In the past week, New York City has become the global epicenter of the fight against Coronavirus. I’ve never experienced the city and the world changing so quickly. The days feel like months and the weeks feel like years.
This is now our best-case scenario.1 A far scarier and perhaps more likely reality is that the initial shutdown and quarantines in the West are inadequate, leading to needless deaths in addition to a protracted recession. John Hempton minces no words.2
I regard the current course of English speaking democracies (other than New Zealand) as mass murder by the political elite. I think history will regard it that way too.
We’re still in the early days of this crisis. Let’s dig in.
Mood in Manhattan
New York has been eerie lately. When I walk outside, it feels like I’m in the movie I Am Legend. Almost all businesses are boarded up. While restaurants can still offer takeout and delivery, most have shuttered entirely, leaving behind handwritten signs on the doors saying they will be closed until further notice. I worry for the small businesses that will crumble due to this pandemic. One small bright spot is a local bar that has reinvented itself as a general store selling soap, toilet paper, and other essentials.
On calls with family and friends, when leaving grocery stores and delis, and even at the end of work meetings, “Stay safe” has replaced “Goodbye”. But we’re experiencing nothing compared to what is going on at the front lines.
The front lines is an apt analogy; it feels like we’re at war. NYU Medical School is graduating students early so that they can aid the fight against COVID-19. A Navy hospital ship has been dispatched to the city. The Army Corps of Engineers is building temporary hospitals. The American colossus is awakening. Perhaps our fear will save us.
How long has the virus been here? Hospital reports of flu-like illnesses began climbing weeks ago. Testing capabilities have only recently ramped up, but they have ramped quickly. People we know have started testing positive; this disease is no longer an abstraction. Any of us could be next.
I’m torn as to whether or not Governor Cuomo is doing a good job. My emotional side sees that he is saying the right things, has put aside political games, and is demonstrating strong leadership. At the same time, I see graphs like the below and think that if he had acted earlier in shutting down the state, we wouldn’t need to surrender to the virus.
I now understand why the Romans nominated a dictator in times of crisis. I wish that our politicians had the same sense of duty, rather than prioritizing their investment portfolios. I wish that I could pay my taxes directly to Bill Gates, instead of the government.
In addition to the public health crisis, the economic sky has come down. The stock market dropped 25% in a 10-day period. Unemployment claims are expected to jump by an order of magnitude week-over-week. Tax Day – Tax Day! – has been pushed back.
There are rumblings that the medicine is worse than the disease. But we must stay the course; the worst possible action to take would be the epidemic yoyo.
I wonder if this pandemic will lead to a de-urbanization movement. What is the point of living in New York and paying the high rent if you can’t experience any of the benefits? All of the restaurants, bars, shows, and museums have shut down. When we are all living our lives online, why live it from a shoebox-sized apartment?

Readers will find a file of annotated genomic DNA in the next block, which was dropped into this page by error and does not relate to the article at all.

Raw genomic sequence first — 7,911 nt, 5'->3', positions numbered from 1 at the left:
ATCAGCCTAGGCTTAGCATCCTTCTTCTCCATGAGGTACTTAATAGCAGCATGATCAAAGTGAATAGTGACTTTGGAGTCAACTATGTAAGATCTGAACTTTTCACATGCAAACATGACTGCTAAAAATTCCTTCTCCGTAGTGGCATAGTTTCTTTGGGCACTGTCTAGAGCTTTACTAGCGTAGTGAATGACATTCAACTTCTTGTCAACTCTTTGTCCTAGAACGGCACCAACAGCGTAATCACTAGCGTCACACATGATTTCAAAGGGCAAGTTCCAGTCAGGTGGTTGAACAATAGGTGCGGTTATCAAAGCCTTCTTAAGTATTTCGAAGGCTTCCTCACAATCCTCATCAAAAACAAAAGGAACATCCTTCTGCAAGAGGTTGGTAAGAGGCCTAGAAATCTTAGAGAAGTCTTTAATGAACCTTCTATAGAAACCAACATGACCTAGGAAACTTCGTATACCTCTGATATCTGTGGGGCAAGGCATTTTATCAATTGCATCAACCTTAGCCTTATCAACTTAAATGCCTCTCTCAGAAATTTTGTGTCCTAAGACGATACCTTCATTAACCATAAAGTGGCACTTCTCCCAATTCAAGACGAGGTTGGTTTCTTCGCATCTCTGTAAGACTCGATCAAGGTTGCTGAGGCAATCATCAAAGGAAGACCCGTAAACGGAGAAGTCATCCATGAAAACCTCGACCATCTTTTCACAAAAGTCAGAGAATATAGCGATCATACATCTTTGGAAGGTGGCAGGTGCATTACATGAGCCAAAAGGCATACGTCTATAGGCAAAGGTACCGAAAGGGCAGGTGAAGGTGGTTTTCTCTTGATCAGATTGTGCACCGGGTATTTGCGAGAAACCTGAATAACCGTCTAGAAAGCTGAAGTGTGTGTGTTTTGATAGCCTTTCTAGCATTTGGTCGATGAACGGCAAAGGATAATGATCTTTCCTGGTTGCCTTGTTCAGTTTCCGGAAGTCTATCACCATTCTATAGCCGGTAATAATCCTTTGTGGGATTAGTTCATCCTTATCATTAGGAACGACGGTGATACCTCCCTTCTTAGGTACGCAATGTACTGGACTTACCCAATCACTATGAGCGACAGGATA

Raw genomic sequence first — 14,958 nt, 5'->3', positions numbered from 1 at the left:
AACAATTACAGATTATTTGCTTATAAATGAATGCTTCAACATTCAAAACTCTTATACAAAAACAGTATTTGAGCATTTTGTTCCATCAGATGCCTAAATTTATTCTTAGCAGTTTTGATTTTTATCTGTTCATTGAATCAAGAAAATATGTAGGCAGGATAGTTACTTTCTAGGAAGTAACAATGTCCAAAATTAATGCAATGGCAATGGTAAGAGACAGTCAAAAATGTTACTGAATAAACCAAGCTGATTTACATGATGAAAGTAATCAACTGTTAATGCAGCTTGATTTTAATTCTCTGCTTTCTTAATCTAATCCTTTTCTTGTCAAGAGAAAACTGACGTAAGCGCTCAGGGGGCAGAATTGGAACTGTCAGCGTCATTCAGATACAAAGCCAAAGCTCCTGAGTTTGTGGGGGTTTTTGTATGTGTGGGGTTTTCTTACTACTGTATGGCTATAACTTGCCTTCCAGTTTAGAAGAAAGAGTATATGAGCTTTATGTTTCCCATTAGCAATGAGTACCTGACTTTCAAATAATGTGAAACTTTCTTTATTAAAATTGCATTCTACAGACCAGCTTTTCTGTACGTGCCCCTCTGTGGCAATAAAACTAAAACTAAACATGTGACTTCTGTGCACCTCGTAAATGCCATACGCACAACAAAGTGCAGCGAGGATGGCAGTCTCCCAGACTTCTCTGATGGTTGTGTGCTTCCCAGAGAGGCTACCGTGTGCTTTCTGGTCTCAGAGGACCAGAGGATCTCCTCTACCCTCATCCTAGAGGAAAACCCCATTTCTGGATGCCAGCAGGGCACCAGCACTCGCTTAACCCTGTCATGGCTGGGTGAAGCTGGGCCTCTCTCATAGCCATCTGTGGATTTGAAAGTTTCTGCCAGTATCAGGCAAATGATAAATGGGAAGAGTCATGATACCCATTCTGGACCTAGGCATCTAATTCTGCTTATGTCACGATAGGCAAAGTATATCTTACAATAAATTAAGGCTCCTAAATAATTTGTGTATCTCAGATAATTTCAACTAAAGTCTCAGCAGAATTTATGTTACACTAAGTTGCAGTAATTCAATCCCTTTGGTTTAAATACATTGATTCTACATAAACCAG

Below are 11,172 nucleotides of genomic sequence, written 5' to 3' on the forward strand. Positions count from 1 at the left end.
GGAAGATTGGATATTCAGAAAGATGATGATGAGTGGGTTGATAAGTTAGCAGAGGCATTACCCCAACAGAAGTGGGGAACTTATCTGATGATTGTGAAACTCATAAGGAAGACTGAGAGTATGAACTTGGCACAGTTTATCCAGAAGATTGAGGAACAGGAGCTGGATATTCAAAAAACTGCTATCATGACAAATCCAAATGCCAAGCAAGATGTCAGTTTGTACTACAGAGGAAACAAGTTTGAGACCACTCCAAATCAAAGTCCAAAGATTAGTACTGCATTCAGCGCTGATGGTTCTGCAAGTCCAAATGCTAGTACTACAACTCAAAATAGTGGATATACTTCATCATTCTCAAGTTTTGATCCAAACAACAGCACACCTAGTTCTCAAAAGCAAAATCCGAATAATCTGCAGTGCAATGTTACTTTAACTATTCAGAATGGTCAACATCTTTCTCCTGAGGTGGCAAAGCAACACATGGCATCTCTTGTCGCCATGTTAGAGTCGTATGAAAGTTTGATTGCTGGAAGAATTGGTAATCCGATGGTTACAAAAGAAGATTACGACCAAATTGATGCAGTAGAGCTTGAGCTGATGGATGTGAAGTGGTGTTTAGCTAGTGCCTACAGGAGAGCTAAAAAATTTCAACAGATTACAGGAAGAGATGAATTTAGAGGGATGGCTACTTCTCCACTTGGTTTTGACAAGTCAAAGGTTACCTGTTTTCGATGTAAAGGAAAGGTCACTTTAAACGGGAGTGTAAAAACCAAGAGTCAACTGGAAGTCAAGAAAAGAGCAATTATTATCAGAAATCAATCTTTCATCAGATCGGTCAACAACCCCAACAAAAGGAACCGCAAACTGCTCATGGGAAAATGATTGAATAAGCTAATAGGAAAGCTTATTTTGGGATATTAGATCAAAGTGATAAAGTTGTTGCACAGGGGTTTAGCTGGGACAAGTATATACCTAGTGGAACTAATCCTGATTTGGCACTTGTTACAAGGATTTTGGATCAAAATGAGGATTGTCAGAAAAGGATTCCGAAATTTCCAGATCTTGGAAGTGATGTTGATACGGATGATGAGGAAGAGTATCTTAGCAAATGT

- What is the true denominator of cases? There is some evidence that many who test positive are asymptomatic.
- I’d like to see a cohort analysis through time. Do those people develop symptoms later on?
- What is the false positive (and false negative) rate?
- Of course, this doesn’t matter right now with regards to the systemic risk of overwhelming our healthcare resources. But the more data we have, the better the modeling we can do, which directly translates to better decisions made to combat this crisis.
- How will information be shared in crises of the future?
- There is a need to share medical knowledge and best practices regarding COVID treatment at a much quicker rate than peer review allows. Right now, social media is serving this role, but in the future a company will be built around this.
- Some of the highest-level discussion about Coronavirus is taking place in the COVID19 subreddit and on Slate Star Codex.
- Do other countries have the political will to recreate the suppression approach that was so successful in South Korea and Taiwan?
- Would this require a military takeover in the U.S.? At what point would people welcome this?
- Bureaucracies like the FDA and hospitals work well under normal circumstances. How can we improve them in order to help people in a crisis?
- The FDA has stopped decentralized in-home testing.
- Hospitals have so much red tape with regards to PPE donations that groups of medical students coordinate donations on their own.
- What is going on with Japan? Are its numbers really as good as the country claims, solely due to a courteous, compliant, and conformist population?
I will say this: when Japan had major natural disasters in 2011 I praised the response and wrote a long blog post about how things were much better than commonly believed.— Patrick McKenzie (@patio11) March 20, 2020
I have written no such post this year. That is not because of insufficient personal interest in the topic.
Jerry Seinfeld voice: What’s the deal with masks?
- I’ve had longstanding doubts about the viability of the on-demand delivery industry. Is this finally the end of VCs subsidizing our meals?
Things will get worse before they get better. It’s going to be a tough for a while.
Why is the VP of Growth at an education startup writing the best analysis of the current situation? I’m glad he did – these two write-ups saved lives. But in the future (especially in an age of misinformation), epidemiologists should partner with marketers to get more messages like this out into the world. ↩